From Knile Davis to Tre Mason, from Justin Forsett to Denard Robinson, we’ve already seen a number of backup running backs step into the starting lineup and find success. This isn’t a new trend. Every year, a number of running backs go down with an injury, and every year, their backups produce at a high enough level that it seems as though there isn’t any drop-off.
This shouldn’t be particularly surprising, for two reasons. First, we know that running back production is extremely reliant on a heavy workload such that predicting fantasy points at the position is almost exclusively about accurately projecting touches.
Second, because running back production comes independently of actual running back talent, it’s really difficult to assess the position. There are certain predictors of running back success that seem to work, such as straight-line speed, but running backs are difficult to analyze because they’re so reliant on their teammates, namely the offensive linemen.
We see evidence of these difficulties in the NFL draft, where running backs drafted in the third round or later since 2000 have actually been more efficient on a per-touch basis than those selected in the first two rounds. Simply put, many teams kind of stink at picking running backs. Part of it is probably their own fault, but a major factor is the difficulty involved with separating a running back’s talent from the ability of his offensive line.
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Backup RB Efficiency
Still, it’s not like we’d expect backups as a whole to be better than starters, so what kind of decrease in efficiency can we expect when a backup works his way into the starting lineup? Below, I charted the YPC for RB1s versus RB2s when each is the starting running back. These numbers don’t include backup running back stats when they are actual backups—just when they enter the starting lineup because of an injury.
From 2009 to 2013, starting running backs averaged 4.24 YPC, while backups averaged 4.17 YPC. To give you an idea of how small that difference is, consider that over the course of 100 carries—maybe six or so games for the typical starting running back—the difference amounts to seven yards. That’s just over one yard per game. So yeah, it’s basically meaningless.
Because of this, we see very mediocre running backs finish as high as RB1s in fantasy football quite a bit. Knowshon Moreno was the No. 4 overall running back in 2013 and I’d argue that there are dozens of backups in the NFL who are better than him. If you let me play with Peyton Manning and I see a heavy enough workload, I don’t see any reason why I personally couldn’t rush for 2,500 yards in the NFL. Easily.
Backup RB Bulk Stats
Once a backup becomes a starter, there’s typically a value opportunity to be exploited. In season-long leagues, I think it makes sense to buy low on newly anointed starting running backs, assuming the original starter is out for an extended period of time.
You might argue that you’re not buying low on someone whose stock just soared, but I disagree. If you can pay a ‘B’ price for an ‘A‘ fantasy player, it doesn’t matter if he was a ‘D’ player yesterday. If he’s an ‘A’ running back now and you think he’ll continue to be that moving forward, you’re buying low.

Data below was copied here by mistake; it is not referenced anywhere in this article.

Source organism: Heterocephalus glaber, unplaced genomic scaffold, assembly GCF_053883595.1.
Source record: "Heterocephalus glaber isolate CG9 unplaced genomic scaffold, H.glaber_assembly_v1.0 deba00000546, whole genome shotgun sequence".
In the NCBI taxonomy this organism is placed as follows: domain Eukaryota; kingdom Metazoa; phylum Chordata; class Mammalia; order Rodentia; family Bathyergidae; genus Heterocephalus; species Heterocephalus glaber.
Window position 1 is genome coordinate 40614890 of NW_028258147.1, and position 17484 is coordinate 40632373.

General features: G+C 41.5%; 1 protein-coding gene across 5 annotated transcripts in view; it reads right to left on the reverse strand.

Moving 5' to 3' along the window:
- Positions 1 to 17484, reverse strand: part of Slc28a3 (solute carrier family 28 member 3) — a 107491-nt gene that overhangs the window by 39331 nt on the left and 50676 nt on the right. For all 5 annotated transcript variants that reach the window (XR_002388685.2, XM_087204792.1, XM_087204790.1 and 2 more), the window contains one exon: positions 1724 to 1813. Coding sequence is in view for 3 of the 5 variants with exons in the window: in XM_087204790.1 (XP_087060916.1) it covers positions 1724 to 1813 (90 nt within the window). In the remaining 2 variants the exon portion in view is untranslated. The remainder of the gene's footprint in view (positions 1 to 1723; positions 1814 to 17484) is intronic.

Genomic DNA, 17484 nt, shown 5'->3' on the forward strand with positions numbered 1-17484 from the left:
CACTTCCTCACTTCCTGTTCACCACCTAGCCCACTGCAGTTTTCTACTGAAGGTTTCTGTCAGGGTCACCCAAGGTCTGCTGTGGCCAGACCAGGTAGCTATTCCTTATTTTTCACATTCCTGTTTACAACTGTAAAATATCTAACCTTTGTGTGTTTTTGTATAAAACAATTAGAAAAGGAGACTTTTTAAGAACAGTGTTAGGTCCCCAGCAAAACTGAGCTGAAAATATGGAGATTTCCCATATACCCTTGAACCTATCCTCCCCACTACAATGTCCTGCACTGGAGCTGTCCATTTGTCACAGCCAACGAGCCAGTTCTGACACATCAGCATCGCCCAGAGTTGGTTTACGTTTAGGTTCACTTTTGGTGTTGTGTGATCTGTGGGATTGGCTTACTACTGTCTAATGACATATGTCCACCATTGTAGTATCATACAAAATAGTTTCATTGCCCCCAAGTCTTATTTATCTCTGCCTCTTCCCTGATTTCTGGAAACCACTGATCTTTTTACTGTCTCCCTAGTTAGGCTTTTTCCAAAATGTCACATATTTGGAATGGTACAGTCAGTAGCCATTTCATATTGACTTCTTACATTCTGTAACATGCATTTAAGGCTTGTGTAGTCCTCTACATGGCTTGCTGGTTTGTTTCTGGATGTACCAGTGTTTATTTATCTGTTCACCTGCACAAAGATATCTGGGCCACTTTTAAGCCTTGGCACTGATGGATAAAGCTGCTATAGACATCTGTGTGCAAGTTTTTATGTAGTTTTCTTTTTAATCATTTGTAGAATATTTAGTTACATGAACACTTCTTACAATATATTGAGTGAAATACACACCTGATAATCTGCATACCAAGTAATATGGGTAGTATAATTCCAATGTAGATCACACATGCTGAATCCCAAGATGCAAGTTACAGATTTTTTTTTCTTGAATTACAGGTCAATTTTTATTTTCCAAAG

Typically, most owners are going to factor in some uncertainty with backups who haven’t been starters, reducing their cost. There’s really not much uncertainty, though; running back is such a plug-and-play position, and outside of the few truly elite talents like Matt Forte, the position is really commoditized. Pick a running back, any running back, and he can probably be productive if given opportunities.
That’s evident when you consider how RB2s have performed in terms of fantasy points when they take the lead.
Despite rushing for slightly fewer YPC, backups have scored more fantasy points per game than the original starters since 2009. Are the backups really better? No, but 1) it’s close, 2) teams aren’t going to just stop running the ball, and 3) a lot of backups are groomed to be pass-catchers who specialize in third downs, which helps their fantasy value.
If you own a backup who has even a decent level of talent and he’s going to see the same workload that the starter did, don’t trade him (unless the starter is expected to be out like a week or something); normally, market value won’t approach actual value. If you don’t own such a player, consider trading for him.
In daily fantasy leagues, there’s no prettier sight than when a starting running back tears his ACL. Wait what!? Just kidding (but not at all). When a running back gets injured, his backup will normally be priced too low on the daily sites. That’s particularly true if the back gets injured during the week, because the site will have already priced the players, so the backup will normally be much too cheap. You can make a lot of money by targeting low-priced backups who start because the normal starter is a last-minute scratch, for example.
Emphasize the Same Traits
The numbers are obviously an average and you still need to consider every case individually. Though most of the time you don’t need to be scared off by backup running backs, you should still emphasize the same traits you want in any back: a heavy workload, first and foremost, followed by explosiveness (as measured by the 40-yard dash and broad jump) and pass-catching ability.
The first of those is ultimately the most important. Running back production is 90 percent about workload. Fantasy football strategies can get pretty complex at times, but it doesn’t get much simpler than “target running backs who are going to touch the ball a lot, dummy.”